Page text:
The MRS Graduate Student Awards are intended to honor and encourage graduate students whose academic achievements and current materials research display a high order of excellence and distinction. MRS seeks to recognize students of exceptional ability who show promise for future substantial achievement in materials research. Emphasis is placed on the quality of the student and his/her research ability. Read more on Lee’s research can be found on MIT News.

January 6, 2015

Communicating science through film Jan. 14 & 15

Drawing on examples from her broad experience, join Dena Seidel at 12 pm in room 54-915 as she gives two talks on creatively using film to communicate science to broad audiences.

“Creative Ocean and Earth Science Filmmaking”
Using examples of her own award winning films, January 14, Seidel will speak about ways oceanographers and atmospheric scientists can collaborate with filmmakers to create engaging documentaries about their research for large audiences.

“Communicating Your Research to the Public Through Film”
Public understanding of the work scientists do is essential for continued research funding and attracting young people to STEM fields. On January 15, hear how filmmakers and researchers can work together to create narratives that engage the larger public in science learning.

January 5, 2015

Business of Robotics IAP workshop Jan. 26

Are you interested in separating hype from opportunity in robotics?  Come to this one-day intensive workshop during IAP, The Business of Robotics (15.S62), featuring a panel of experts from industry, mature robotics companies, startups, accelerators, and more.  The workshop will take place on Monday, January 26th, 2015 from 9:30am to 5:30pm in MIT Room e62-233.  Enrollment is limited to 105, so sign up here!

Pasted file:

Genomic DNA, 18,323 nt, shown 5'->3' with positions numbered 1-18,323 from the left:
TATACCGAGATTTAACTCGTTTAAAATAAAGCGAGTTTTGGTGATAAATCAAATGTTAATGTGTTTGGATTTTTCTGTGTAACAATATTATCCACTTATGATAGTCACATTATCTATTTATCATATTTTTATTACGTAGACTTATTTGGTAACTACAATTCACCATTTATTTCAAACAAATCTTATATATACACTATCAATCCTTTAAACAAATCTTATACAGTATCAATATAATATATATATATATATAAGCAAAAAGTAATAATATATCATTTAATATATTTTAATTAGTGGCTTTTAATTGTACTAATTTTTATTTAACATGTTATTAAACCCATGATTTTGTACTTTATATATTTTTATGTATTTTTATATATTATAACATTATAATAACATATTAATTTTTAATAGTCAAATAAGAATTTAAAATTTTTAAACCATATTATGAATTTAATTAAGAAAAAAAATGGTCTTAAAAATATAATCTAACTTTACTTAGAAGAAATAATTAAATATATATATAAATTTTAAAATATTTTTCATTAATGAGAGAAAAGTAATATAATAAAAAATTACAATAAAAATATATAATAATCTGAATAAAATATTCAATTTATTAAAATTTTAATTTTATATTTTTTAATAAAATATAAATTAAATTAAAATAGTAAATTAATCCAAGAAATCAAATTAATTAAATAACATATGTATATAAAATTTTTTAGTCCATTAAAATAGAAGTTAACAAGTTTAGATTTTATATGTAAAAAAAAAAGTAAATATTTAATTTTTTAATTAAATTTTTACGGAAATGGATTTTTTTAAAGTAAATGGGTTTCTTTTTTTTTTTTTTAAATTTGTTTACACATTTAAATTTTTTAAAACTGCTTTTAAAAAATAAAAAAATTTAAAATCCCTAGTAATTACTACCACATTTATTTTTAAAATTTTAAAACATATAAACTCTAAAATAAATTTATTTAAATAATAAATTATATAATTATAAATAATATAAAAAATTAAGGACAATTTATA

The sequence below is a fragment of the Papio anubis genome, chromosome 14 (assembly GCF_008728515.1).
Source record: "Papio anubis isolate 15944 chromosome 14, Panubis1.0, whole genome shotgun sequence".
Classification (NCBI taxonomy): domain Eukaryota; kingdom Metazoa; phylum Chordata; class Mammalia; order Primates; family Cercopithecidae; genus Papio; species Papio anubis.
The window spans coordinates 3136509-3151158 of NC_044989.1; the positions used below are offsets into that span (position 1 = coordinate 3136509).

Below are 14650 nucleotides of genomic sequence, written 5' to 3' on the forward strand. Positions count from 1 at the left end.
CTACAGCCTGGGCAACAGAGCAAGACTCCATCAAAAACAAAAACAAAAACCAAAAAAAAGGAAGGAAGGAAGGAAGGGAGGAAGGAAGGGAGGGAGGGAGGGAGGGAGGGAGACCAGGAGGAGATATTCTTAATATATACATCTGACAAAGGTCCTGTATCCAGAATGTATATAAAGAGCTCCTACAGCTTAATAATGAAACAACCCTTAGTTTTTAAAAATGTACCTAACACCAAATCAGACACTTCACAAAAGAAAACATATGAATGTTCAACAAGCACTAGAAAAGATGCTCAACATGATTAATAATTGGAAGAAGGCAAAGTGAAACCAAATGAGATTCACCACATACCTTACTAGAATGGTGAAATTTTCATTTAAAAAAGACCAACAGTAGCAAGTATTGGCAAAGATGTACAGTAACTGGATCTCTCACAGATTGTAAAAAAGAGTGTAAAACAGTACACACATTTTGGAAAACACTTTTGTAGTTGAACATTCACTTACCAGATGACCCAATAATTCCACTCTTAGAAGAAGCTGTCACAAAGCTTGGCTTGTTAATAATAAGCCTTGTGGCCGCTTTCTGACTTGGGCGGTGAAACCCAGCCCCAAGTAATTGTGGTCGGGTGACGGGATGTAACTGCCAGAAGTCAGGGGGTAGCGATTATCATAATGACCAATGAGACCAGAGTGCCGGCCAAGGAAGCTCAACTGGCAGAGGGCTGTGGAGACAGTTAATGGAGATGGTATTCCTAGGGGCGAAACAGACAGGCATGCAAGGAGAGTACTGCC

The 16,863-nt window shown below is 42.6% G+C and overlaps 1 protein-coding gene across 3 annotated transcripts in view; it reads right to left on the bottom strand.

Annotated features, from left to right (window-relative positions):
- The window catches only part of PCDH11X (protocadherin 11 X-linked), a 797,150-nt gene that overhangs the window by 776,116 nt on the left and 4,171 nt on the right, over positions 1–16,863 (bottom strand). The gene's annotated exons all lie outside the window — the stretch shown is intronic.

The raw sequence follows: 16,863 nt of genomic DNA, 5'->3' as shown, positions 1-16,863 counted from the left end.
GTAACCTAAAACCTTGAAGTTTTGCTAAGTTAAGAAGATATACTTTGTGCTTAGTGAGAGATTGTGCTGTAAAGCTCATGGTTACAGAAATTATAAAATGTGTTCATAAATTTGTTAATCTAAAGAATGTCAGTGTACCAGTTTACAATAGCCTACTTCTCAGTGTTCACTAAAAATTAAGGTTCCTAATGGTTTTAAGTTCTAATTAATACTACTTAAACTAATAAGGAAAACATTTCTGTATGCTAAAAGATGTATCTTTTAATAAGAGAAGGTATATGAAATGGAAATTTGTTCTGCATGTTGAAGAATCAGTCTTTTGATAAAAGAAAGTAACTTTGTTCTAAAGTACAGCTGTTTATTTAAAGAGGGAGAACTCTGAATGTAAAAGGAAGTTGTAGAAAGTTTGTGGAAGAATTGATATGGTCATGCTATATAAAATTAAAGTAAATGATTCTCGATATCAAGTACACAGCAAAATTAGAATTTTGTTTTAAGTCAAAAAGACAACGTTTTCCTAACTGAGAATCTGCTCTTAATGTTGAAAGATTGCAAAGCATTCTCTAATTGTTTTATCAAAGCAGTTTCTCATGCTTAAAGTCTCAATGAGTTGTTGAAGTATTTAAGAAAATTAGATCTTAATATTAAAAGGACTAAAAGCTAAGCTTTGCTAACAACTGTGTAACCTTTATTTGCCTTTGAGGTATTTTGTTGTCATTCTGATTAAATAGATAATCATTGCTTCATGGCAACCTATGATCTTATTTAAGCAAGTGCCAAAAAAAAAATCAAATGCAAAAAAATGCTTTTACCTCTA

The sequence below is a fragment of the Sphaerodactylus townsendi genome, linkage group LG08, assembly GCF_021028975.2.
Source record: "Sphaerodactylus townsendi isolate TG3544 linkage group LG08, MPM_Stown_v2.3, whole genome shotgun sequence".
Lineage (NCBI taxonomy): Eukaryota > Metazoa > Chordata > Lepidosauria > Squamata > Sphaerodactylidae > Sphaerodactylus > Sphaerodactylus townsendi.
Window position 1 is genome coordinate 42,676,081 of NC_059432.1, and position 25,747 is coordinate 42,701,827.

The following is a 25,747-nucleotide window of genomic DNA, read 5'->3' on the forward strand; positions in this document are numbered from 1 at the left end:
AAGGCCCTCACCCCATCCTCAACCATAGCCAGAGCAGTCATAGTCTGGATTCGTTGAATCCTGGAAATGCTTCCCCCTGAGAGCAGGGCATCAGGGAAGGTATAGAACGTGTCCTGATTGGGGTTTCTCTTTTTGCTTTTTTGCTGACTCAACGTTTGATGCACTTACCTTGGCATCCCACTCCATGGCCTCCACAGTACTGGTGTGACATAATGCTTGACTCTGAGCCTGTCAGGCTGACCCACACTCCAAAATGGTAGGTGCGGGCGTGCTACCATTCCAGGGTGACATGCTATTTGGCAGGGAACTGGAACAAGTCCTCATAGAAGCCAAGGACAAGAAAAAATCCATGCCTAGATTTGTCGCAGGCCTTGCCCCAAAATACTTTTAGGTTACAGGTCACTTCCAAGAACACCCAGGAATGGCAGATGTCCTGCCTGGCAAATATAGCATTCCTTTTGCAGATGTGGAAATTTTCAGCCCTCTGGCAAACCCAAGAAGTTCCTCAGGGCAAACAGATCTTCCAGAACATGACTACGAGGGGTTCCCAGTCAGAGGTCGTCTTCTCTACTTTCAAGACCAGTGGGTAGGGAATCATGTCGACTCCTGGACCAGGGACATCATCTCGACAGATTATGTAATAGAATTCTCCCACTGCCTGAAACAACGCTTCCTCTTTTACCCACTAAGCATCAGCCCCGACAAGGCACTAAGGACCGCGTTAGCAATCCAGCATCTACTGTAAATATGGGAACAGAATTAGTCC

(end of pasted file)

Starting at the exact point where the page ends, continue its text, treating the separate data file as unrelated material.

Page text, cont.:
January 5, 2015

Film screening and artist talk by Redmond Entwistle Jan. 10

Join Redmond Entwistle 4pm, January 10 at the Bartos Theatre (E15 Lower Level), as he presents and discusses four of his film works created between 2000 and 2009. The works include:

  • Belfast Trio (Tea at Four O’Clock/The Hollow Ball/The Apprentice), composed of three three-minute films, combines a soap opera scenario with footage of Belfast’s redevelopment efforts and interviews with professionals from its film and IT industries, precisely those creative economies through which the city hopes to draw investment.
  • Satellite is composed of a broken tracking shot that traces the architecture around an intersection in Toronto, exploring the function of the storefront and gallery space in the economies of contemporary art.
  • Paterson-Lodz considers the history of labor and immigration in Paterson, New Jersey and Lodz, Poland by exploring the role of these cities’ Jewish populations in the Lodz insurrection of 1905 and the 1913 Paterson Silk Strike.
  • Social Visions uses interviews, panoramic photographs, and media reports to explore the layers and disjunctures in the experience and image of the city.

The event is free and all are welcome.

December 31, 2014

Ranger and 3Q: Hacking Ebola health care

Bryan Ranger, a third-year doctoral student in the Harvard-MIT Health Sciences and Technology program, was the student lead for MIT’s participation in the weekend event Stop Ebola Hackathon (Dec. 13-14). The event was sponsored by the Massachusetts General Hospital (MGH) Center for Global Health, MIT Hacking Medicine, and other organizations. It drew more than 100 participants, who heard from front-line medical workers about their experiences dealing with the Ebola outbreak in West Africa, and then spent the weekend in teams attempting to devise ways of addressing the hardships and issues of working against a deadly disease under difficult conditions. MIT News asked Ranger to describe the organization and the outcome of the weekend hackathon. Read more, including Ranger’s interview, at MIT News.